Colombia's leftist rebel group FARC has for the first time accepted partial responsibility for the thousands of victims of the country’s nearly 50-year-old conflict while suggesting creation of a truth commission.
The acknowledgment came on Tuesday in a statement read out by a top FARC negotiator on the sidelines of peace negotiations in Havana between the rebel group and the government of President Juan Manuel Santos.
“Without a doubt, there has also been cruelty and pain provoked by our forces,” said the negotiator, Pablo Catatumbo.
“Still, we must recognise the need to approach the issue of victims, their identification and reparations with complete loyalty to the cause of peace and reconciliation,” he added.
The acknowledgement that the Revolutionary Armed Forces of Colombia, or FARC, bears partial responsibility for the bloodshed comes nearly a month after Santos publicly admitted that the Colombian state was responsible for “serious violations” of human rights during the conflict.
The statement was seen as marking a significant step forward in the peace process, which has been under way since November.
Without a doubt, there has also been cruelty and pain provoked by our forces.
Colombia's constitutional court is expected to rule soon on a proposed legal framework for dealing with issues of accountability during a transition to peace.
Catatumbo called anew for the creation of an international “truth” commission to investigate the “fratricidal conflict” in Colombia.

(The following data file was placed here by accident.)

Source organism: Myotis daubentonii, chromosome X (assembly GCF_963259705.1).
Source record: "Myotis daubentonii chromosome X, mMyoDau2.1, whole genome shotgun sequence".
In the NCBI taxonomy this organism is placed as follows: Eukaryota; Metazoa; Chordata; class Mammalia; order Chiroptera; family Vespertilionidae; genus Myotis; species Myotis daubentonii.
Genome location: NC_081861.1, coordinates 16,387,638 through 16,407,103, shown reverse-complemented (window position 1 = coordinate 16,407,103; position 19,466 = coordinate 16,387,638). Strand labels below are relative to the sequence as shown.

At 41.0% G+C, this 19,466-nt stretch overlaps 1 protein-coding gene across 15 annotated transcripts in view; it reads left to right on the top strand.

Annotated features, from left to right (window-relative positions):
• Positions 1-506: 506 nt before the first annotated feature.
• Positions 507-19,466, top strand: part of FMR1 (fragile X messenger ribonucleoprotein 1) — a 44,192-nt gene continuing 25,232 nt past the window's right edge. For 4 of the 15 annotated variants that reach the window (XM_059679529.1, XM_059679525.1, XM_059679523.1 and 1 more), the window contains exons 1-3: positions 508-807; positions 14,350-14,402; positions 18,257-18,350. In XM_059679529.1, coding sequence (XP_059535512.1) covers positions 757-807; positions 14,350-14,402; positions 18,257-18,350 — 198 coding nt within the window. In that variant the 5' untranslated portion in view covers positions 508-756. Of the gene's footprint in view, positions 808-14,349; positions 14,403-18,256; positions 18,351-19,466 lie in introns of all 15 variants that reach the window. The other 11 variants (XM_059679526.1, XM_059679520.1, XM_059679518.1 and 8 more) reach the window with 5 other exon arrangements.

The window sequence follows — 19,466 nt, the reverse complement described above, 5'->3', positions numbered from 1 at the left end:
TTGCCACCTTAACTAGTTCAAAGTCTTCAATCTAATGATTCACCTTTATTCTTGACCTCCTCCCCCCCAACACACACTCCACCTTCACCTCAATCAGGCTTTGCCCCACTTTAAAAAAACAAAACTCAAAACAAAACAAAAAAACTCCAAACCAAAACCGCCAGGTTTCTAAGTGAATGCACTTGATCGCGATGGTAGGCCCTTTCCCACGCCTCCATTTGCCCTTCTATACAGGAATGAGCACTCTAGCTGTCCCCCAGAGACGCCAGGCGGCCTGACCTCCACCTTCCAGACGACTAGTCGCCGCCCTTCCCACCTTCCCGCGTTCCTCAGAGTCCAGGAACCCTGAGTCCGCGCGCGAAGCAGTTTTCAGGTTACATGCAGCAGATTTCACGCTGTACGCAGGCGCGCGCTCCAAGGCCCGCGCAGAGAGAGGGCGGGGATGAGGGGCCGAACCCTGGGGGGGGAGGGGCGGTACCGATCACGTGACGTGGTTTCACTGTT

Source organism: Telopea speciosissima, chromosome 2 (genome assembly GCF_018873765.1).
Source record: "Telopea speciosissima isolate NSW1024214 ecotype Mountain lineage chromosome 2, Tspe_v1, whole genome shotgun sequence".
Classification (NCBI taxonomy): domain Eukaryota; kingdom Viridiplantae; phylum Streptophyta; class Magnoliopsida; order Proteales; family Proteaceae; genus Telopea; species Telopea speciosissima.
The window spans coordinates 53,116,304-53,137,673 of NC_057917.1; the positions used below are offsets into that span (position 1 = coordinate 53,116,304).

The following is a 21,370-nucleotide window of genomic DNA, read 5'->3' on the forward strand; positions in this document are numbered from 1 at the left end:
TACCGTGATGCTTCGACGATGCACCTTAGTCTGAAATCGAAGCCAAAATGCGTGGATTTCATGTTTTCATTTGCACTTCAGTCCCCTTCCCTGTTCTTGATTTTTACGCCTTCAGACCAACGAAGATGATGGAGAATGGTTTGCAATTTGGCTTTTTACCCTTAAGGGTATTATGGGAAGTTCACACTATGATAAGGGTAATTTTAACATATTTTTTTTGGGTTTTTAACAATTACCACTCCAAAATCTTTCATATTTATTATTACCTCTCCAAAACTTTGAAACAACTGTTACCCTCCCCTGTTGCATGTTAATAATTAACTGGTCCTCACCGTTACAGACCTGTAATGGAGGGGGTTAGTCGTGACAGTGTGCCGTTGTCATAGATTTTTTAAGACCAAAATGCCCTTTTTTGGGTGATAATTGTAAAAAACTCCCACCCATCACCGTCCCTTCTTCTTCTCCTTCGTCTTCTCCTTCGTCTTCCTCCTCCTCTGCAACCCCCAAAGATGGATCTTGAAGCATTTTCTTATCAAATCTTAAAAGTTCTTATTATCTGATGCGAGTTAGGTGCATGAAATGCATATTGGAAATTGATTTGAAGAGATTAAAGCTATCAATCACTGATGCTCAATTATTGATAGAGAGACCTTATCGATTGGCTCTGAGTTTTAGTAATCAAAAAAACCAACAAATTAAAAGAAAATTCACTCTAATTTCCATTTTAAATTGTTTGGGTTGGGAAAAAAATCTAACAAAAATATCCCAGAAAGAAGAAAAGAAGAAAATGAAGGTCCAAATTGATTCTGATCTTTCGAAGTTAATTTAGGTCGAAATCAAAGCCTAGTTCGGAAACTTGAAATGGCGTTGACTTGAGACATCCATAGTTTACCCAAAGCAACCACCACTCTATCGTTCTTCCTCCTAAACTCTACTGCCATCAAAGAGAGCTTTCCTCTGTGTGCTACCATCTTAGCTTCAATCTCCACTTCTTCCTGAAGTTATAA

“This commission in our opinion should be formed immediately,” he said, calling on “the entire country to hold a day of reflection and contrition”.
A government commission last month estimated that about 220,000 people have lost their lives in Latin America's oldest armed conflict. Other estimates rise as high as 600,000.
Al Jazeera's Teresa Bo, reporting from Arauca, Colombia, said: “The FARC is seeking a ceasefire from the government, which has continued its operations and even recently shot dead two key rebel leaders.
"However, the government is optimistic that it will have an agreement with FARC before the end of this year.”
The peace talks in Havana have yet to take up the issue of reparations for the victims. Other pending agenda issues are the laying down of arms and drug trafficking.
The two sides currently are discussing the question of the FARC's participation in politics, and in May negotiators reached a consensus on the complex issue of land holdings.
Formed in the 1960s, the FARC is the oldest active guerrilla group in the Western Hemisphere and it is believed to have about 8,000 armed fighters.